This was a wonderful session presented by Carol Gaab. Once again she focused on the idea that the brain “craves novelty” and talked about how we need to mix things up often so that our students don’t get bored and tune us out. She suggested throwing something novel into the mix at least once per week in order to shake things up a little. She also reminded us to always keep in mind that the goal of an extended reading is to reinforce the teaching of a small number of specific structures, to help students develop confidence in the target language, and to improve literacy in the target language. Her advice is geared towards the reading of novels; however it is also applicable to other kinds of reading.
The first step of the reading process, the pre-reading activities, is sadly often forgotten in the rush to get reading. These activities are important because they get students excited about reading, which leads to higher engagement with the text and therefore better language acquisition. Below are several questions which will help to guide you in deciding what needs to be done before starting a novel with your class:
- What is the desired learning outcome? What should students gain from reading the piece?
- How much of the unknown vocabulary is critical to reading comprehension? What vocabulary do I need to pre‐teach?
- What is the best way to teach new vocab? (ie. within the context of the novel or through PQA and other CI‐based activities?)
- What background knowledge do readers need to have before reading? (ie. Houdini: none; Granada: geography of Spain, Alhambra, Granada, etc.; Esperanza: geography of Guatemala/Mexico, significance of unions and striking in S.A.; Piratas: history of Caribbean, pirates, etc., geography of Mexico, Caribbean, Atlantic Ocean; Robo en la noche: geography of Costa Rica, preservation of endangered birds/animals of Costa Rica; etc.)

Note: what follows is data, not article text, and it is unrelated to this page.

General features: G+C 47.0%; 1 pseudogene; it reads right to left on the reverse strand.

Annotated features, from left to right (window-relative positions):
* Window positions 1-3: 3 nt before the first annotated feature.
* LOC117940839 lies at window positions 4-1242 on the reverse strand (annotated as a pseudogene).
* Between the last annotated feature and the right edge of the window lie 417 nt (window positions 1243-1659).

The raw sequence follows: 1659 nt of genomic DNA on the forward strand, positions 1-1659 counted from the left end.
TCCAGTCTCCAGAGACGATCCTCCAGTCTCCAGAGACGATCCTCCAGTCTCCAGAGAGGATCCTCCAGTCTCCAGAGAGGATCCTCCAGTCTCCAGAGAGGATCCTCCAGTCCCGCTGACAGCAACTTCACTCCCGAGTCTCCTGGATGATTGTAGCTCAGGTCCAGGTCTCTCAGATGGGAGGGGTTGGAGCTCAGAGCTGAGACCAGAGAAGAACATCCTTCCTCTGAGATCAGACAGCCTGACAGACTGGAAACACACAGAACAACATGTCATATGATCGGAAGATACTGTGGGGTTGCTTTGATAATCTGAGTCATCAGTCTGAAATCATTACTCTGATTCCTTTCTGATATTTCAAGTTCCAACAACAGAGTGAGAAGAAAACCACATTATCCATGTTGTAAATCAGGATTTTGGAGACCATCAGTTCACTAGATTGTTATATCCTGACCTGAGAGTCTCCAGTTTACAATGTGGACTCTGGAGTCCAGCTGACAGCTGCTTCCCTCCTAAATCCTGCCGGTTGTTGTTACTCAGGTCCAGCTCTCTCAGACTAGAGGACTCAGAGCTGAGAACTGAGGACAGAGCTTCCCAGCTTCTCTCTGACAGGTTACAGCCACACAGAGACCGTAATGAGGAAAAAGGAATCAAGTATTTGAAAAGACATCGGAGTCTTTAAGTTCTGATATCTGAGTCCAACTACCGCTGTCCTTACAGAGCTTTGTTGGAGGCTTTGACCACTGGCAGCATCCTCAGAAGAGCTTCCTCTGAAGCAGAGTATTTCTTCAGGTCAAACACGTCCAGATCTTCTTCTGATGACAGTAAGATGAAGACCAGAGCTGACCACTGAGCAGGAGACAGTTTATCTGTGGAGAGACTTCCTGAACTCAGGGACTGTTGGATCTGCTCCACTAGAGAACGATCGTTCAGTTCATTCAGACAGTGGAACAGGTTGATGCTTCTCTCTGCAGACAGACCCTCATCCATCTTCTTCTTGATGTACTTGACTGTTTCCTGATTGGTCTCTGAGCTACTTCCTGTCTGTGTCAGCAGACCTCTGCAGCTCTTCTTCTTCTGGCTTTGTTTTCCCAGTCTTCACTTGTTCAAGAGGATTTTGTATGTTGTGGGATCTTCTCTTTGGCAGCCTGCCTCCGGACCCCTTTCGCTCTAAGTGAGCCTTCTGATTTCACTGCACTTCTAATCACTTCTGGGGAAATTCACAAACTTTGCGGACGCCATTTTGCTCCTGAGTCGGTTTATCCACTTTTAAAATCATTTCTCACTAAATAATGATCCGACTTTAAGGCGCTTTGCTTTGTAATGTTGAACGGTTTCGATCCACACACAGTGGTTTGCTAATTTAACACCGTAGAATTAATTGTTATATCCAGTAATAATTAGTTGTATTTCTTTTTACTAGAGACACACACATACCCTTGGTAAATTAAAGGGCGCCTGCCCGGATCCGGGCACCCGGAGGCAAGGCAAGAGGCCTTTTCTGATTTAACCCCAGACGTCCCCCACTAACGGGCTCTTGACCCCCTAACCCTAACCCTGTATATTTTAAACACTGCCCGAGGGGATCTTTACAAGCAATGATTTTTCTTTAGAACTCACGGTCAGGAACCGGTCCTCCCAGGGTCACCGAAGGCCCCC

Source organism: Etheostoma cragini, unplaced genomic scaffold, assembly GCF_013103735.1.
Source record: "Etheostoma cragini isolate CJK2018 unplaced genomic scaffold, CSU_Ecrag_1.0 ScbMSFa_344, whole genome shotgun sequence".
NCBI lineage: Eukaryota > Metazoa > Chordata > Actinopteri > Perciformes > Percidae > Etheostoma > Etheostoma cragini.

- What amount of culture, history, geography or cross‐curricular connections will I be making?
- How much time should I devote to character development, setting, plot, etc.?
Basically you want to use this pre-reading time to isolate and establish the meaning of new vocabulary words and phrases that cannot be determined from context, to discuss previous knowledge (cultural, background, historical, topical) that students possess, and to predict the outcome of events and characters’ actions. It is often helpful to start by giving a description of the story which includes some sort of drama or mystery which will intrigue your students.
The time while reading is best used to establish meaning. This involves establishing/confirming the meaning of new vocabulary words and novel phrases and also ensuring basic comprehension by asking questions that help students to analyse characters, their actions, events in the story and the order of events in the story. It is also important during the reading to personalize and help students make connections with the text. Be sure to ask more personalizing questions than circling questions. Carol suggests thinking of circling questions like salt: if you use too much, you will kill the story.